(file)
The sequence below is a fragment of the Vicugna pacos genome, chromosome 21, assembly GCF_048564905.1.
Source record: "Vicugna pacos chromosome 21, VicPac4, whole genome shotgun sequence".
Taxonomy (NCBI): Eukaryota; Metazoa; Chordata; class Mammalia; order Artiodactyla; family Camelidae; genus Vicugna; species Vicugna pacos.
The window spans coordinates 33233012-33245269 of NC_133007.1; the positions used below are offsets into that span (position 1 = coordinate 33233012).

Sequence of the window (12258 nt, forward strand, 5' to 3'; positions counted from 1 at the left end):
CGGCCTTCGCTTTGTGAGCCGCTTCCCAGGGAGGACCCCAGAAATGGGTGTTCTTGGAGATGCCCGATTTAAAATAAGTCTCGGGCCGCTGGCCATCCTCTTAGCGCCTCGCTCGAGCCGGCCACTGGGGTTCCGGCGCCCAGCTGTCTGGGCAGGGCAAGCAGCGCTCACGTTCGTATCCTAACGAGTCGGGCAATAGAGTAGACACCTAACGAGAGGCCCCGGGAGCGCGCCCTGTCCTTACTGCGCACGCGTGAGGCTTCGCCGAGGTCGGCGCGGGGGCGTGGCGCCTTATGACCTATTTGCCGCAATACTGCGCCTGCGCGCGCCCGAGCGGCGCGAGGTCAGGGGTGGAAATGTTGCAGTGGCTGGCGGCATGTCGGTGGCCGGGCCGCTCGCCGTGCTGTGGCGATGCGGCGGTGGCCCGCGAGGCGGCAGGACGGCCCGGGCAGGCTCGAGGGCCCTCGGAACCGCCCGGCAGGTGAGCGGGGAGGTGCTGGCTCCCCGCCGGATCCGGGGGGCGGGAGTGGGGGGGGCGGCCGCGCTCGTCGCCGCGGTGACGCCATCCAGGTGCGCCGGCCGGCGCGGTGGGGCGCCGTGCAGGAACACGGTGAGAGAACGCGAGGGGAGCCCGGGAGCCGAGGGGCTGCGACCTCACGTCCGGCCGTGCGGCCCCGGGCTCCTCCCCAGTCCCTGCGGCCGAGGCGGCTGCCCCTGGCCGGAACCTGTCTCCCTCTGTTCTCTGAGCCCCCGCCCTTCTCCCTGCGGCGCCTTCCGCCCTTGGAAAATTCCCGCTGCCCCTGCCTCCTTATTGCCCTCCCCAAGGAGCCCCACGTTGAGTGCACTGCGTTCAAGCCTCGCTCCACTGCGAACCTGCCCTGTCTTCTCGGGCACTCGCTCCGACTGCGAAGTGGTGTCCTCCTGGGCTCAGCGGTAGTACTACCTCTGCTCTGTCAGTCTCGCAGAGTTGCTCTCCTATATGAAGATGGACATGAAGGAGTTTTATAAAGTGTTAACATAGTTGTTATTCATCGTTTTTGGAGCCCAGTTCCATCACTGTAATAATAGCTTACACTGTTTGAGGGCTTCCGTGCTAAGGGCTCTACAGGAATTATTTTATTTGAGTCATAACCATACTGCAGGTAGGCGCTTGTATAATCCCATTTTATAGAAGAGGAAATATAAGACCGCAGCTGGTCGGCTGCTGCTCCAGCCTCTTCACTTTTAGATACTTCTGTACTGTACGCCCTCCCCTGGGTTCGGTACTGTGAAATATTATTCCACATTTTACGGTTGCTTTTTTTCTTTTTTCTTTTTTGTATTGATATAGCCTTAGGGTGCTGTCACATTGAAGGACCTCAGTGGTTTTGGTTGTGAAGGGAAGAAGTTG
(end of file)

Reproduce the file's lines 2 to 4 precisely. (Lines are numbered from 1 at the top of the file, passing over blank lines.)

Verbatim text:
Source record: "Vicugna pacos chromosome 21, VicPac4, whole genome shotgun sequence".
Taxonomy (NCBI): Eukaryota; Metazoa; Chordata; class Mammalia; order Artiodactyla; family Camelidae; genus Vicugna; species Vicugna pacos.
The window spans coordinates 33233012-33245269 of NC_133007.1; the positions used below are offsets into that span (position 1 = coordinate 33233012).